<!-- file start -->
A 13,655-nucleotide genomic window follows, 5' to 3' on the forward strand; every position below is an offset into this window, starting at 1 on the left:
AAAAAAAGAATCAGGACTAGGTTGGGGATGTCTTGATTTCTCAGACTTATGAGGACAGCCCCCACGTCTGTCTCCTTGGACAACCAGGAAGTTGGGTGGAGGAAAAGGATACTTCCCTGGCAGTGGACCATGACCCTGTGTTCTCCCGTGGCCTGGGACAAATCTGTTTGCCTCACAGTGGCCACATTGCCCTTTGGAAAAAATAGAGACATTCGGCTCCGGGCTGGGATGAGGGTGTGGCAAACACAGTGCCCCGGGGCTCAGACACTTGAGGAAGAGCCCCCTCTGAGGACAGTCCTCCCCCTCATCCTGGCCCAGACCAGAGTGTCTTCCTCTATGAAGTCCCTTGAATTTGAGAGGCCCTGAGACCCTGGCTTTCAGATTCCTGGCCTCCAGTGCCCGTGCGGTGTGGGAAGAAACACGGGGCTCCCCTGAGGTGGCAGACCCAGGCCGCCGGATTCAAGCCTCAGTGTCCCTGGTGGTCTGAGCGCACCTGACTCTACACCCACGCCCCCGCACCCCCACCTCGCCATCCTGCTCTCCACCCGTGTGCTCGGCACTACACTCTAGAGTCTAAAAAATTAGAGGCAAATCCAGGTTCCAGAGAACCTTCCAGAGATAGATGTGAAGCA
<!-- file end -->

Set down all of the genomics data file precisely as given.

A 13,655-nucleotide genomic window follows, 5' to 3' on the forward strand; every position below is an offset into this window, starting at 1 on the left:
AAAAAAAGAATCAGGACTAGGTTGGGGATGTCTTGATTTCTCAGACTTATGAGGACAGCCCCCACGTCTGTCTCCTTGGACAACCAGGAAGTTGGGTGGAGGAAAAGGATACTTCCCTGGCAGTGGACCATGACCCTGTGTTCTCCCGTGGCCTGGGACAAATCTGTTTGCCTCACAGTGGCCACATTGCCCTTTGGAAAAAATAGAGACATTCGGCTCCGGGCTGGGATGAGGGTGTGGCAAACACAGTGCCCCGGGGCTCAGACACTTGAGGAAGAGCCCCCTCTGAGGACAGTCCTCCCCCTCATCCTGGCCCAGACCAGAGTGTCTTCCTCTATGAAGTCCCTTGAATTTGAGAGGCCCTGAGACCCTGGCTTTCAGATTCCTGGCCTCCAGTGCCCGTGCGGTGTGGGAAGAAACACGGGGCTCCCCTGAGGTGGCAGACCCAGGCCGCCGGATTCAAGCCTCAGTGTCCCTGGTGGTCTGAGCGCACCTGACTCTACACCCACGCCCCCGCACCCCCACCTCGCCATCCTGCTCTCCACCCGTGTGCTCGGCACTACACTCTAGAGTCTAAAAAATTAGAGGCAAATCCAGGTTCCAGAGAACCTTCCAGAGATAGATGTGAAGCA